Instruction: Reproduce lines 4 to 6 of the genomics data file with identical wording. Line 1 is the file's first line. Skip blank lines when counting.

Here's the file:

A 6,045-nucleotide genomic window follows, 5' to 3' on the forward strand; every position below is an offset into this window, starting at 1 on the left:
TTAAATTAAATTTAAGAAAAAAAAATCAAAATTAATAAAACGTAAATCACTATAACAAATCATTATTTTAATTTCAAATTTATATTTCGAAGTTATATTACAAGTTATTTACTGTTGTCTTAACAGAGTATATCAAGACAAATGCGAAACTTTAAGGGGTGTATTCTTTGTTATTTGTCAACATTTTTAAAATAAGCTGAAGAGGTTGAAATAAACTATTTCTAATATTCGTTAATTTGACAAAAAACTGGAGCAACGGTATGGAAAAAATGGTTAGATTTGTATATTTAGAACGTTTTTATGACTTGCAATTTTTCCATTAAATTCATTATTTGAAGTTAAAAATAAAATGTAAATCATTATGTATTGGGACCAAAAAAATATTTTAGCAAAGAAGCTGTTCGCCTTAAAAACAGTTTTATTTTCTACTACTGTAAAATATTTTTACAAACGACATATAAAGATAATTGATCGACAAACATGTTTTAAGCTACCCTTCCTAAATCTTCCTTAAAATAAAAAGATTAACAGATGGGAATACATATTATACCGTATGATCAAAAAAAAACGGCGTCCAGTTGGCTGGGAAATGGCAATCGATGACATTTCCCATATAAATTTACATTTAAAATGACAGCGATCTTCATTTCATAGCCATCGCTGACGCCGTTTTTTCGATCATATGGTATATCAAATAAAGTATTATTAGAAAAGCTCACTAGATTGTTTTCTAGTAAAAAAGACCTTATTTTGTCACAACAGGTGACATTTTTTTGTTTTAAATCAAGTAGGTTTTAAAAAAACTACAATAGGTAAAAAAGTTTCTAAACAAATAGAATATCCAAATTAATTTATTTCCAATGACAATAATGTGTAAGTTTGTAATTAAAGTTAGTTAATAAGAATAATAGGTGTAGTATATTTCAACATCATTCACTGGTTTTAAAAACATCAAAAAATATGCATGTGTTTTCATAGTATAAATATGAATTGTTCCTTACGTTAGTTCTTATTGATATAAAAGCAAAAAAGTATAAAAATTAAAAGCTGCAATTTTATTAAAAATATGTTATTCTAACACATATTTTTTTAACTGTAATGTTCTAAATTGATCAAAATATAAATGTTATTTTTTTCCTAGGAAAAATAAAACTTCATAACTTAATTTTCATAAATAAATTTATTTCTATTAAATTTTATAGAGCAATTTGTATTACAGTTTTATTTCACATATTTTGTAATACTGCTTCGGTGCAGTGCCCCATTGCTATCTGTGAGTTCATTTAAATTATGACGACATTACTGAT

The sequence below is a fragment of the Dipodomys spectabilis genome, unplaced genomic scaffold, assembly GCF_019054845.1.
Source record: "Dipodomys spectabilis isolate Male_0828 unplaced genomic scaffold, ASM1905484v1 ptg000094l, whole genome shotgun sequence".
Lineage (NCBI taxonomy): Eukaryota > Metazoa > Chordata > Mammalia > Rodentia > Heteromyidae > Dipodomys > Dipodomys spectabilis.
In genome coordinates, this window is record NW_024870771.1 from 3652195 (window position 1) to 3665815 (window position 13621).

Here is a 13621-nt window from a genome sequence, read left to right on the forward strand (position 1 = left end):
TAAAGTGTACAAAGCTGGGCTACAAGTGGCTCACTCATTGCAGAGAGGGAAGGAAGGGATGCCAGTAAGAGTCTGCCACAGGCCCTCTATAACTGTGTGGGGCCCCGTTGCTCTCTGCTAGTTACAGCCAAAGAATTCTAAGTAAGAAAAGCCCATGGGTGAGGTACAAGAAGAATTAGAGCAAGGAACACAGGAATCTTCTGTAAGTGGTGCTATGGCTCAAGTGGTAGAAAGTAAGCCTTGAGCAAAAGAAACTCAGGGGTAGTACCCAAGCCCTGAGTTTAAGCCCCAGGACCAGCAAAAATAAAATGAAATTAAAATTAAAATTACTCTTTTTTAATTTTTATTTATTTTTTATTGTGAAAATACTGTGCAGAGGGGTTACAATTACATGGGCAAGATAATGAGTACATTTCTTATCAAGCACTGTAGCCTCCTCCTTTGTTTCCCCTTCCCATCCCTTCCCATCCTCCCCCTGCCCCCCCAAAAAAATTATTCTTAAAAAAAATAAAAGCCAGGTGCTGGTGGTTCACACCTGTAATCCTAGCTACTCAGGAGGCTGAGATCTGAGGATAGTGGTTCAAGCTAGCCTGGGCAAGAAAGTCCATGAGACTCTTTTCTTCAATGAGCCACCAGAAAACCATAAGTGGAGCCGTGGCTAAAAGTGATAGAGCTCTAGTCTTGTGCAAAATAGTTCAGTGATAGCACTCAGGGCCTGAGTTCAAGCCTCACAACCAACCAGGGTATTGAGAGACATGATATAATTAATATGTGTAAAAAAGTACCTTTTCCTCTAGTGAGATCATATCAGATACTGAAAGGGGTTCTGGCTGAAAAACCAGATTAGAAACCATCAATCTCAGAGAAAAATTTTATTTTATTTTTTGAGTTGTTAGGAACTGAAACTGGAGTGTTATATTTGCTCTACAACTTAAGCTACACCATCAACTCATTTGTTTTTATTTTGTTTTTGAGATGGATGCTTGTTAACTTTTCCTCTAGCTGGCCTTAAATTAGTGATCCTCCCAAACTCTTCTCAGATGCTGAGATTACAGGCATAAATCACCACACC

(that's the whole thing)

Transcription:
Source record: "Dipodomys spectabilis isolate Male_0828 unplaced genomic scaffold, ASM1905484v1 ptg000094l, whole genome shotgun sequence".
Lineage (NCBI taxonomy): Eukaryota > Metazoa > Chordata > Mammalia > Rodentia > Heteromyidae > Dipodomys > Dipodomys spectabilis.
In genome coordinates, this window is record NW_024870771.1 from 3652195 (window position 1) to 3665815 (window position 13621).